Reanalysis of the effects of air pollution on daily mortality in Seoul, Korea: A case-crossover design

Environ Health Perspect. 1999 Aug;107(8):633-6. doi: 10.1289/ehp.99107633.


We used the case-crossover design to identify any increase in mortality in Seoul, Korea, when there were higher levels of ambient air pollution on case-days than would be expected solely as a result of chance. This empirical study showed that either unidirectional retrospective (selecting only control days prior to death) or prospective (selecting only control days after death) control sampling could cause risk estimates to be confounded by seasonal waves as well as time trends in air pollution levels. In bidirectional control sampling in which exposures at death were compared with exposures both before and after death, the estimated mortality was resistant to confounding by time patterns of air pollution. Using a bidirectional control sampling approach, the results from a conditional logistic regression model controlling for weather conditions showed that the nonaccidental mortality associated with a 50-ppb increment over a 3-day moving average of SO(2) concentrations, including the concurrent day and preceding 2 days, was 1.023 [95% confidence interval (CI), 1.016-1.084]. The relative risk of death was 1.023 (CI, 0.999-1.048) per 50 ppb for 1-hr maximum O(3) and 1.010 (CI, 0.988-1.032) per 100 microg/m(3 )or total suspended particulates. In conclusion, the findings of this study were 2-fold: given the consistency of the observed association between SO(2) and daily mortality across different analysis methods, the association reported here indicates that air pollution is a probable contributor to premature death; and bidirectional control sampling is needed in a case-crossover design applied to air pollution epidemiologic studies to control confounding by seasonal patterns of air pollution as well as time trends.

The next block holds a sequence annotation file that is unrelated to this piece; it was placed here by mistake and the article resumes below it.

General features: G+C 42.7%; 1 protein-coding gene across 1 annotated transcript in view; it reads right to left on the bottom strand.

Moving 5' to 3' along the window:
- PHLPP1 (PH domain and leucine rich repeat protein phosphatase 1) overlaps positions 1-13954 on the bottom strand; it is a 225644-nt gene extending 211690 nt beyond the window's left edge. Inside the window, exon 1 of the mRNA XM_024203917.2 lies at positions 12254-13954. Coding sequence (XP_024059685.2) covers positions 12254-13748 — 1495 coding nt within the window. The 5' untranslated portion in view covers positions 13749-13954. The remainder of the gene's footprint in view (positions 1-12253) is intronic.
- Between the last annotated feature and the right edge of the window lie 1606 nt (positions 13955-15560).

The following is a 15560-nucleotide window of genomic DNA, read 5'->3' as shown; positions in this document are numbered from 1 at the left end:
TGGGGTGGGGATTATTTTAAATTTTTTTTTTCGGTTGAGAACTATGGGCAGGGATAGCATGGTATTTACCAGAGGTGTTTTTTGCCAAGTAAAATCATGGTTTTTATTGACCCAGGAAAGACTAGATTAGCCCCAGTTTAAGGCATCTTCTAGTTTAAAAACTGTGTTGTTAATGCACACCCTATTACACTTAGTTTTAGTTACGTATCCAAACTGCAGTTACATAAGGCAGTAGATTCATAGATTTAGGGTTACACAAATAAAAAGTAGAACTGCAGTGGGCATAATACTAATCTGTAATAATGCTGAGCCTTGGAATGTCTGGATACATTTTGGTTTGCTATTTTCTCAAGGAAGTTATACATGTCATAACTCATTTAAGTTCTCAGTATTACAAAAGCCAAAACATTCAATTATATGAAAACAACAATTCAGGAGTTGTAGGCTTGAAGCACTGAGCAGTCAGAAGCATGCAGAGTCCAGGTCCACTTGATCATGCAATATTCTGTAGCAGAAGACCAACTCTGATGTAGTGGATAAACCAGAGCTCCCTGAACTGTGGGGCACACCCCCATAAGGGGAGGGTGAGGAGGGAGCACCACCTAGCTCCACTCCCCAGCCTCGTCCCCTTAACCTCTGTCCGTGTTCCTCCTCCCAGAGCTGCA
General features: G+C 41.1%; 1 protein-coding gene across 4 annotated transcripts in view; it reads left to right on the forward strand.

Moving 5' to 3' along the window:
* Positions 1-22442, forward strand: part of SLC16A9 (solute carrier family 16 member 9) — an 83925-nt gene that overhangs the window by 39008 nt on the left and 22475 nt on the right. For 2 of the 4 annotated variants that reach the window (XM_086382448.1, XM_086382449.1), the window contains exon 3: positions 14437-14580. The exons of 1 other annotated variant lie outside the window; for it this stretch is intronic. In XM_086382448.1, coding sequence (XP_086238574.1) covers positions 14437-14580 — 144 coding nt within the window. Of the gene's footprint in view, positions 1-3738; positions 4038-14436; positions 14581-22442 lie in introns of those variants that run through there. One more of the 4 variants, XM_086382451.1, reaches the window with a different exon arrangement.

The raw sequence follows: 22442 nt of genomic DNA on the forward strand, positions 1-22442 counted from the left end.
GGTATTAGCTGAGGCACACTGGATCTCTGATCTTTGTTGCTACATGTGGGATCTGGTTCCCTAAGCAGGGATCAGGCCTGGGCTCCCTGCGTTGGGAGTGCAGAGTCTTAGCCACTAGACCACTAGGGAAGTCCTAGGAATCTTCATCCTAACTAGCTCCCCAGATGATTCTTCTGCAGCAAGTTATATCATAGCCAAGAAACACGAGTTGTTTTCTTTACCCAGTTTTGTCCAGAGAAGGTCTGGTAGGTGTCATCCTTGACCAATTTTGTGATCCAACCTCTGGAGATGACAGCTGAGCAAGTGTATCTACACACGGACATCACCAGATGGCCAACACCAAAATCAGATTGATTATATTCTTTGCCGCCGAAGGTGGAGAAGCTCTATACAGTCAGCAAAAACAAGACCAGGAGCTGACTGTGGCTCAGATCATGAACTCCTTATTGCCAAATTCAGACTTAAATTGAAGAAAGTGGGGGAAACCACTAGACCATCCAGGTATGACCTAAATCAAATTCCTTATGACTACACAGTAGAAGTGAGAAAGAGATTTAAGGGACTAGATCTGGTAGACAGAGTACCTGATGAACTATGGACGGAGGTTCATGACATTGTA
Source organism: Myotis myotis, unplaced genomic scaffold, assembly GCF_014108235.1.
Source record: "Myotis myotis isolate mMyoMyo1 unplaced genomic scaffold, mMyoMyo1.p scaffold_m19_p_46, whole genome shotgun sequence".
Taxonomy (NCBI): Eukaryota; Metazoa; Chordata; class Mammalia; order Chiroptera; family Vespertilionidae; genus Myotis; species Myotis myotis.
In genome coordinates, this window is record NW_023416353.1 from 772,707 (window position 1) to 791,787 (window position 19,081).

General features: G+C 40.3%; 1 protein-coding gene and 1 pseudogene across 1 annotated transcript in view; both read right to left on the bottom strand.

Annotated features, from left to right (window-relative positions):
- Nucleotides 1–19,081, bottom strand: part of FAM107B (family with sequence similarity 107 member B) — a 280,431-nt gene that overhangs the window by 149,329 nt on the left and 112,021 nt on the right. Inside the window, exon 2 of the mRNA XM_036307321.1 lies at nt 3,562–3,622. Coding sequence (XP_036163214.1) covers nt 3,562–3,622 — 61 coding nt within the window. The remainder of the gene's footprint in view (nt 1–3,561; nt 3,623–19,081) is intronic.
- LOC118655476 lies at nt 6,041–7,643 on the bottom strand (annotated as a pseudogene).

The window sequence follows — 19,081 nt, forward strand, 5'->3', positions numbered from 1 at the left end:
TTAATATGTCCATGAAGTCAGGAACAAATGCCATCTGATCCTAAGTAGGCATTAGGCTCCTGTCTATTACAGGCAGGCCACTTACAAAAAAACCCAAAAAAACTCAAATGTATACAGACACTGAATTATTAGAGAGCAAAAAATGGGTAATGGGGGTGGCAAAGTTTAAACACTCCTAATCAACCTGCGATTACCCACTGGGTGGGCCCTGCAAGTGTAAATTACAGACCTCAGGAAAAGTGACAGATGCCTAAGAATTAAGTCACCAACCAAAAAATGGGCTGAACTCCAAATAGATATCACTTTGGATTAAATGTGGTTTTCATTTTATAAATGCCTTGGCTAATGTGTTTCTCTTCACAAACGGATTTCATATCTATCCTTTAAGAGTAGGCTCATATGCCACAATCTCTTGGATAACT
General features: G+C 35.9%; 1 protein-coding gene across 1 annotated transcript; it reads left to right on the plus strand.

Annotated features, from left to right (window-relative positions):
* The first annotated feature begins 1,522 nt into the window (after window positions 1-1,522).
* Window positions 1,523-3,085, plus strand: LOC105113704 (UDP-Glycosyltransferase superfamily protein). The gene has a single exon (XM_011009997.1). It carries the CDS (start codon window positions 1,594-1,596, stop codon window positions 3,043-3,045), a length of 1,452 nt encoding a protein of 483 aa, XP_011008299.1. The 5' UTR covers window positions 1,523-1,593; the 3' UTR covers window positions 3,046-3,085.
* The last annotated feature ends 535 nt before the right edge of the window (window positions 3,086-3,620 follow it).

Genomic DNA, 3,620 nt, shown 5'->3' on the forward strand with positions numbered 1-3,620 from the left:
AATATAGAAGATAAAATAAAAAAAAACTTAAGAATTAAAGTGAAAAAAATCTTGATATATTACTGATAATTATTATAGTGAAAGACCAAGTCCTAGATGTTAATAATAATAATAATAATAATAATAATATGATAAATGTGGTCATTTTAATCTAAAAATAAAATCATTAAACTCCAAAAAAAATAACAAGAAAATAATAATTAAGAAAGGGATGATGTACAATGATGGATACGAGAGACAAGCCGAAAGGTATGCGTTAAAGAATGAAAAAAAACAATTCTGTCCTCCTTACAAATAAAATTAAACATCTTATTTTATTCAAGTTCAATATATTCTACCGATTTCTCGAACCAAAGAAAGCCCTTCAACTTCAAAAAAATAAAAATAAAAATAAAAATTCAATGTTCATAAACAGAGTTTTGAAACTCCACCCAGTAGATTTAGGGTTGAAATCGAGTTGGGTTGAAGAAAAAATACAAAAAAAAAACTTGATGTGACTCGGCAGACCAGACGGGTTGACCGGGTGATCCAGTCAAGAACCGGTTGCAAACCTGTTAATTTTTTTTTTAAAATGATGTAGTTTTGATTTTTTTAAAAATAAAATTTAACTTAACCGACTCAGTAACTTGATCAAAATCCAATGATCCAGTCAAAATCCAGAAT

MeSH terms

  • Adolescent
  • Adult
  • Aged
  • Air Pollution / adverse effects*
  • Case-Control Studies
  • Cause of Death
  • Child
  • Child, Preschool
  • Cross-Over Studies
  • Epidemiologic Methods
  • Humans
  • Infant
  • Infant, Newborn
  • Korea / epidemiology
  • Middle Aged
  • Mortality / trends*
  • Reproducibility of Results
  • Research Design
  • Risk Assessment
  • Seasons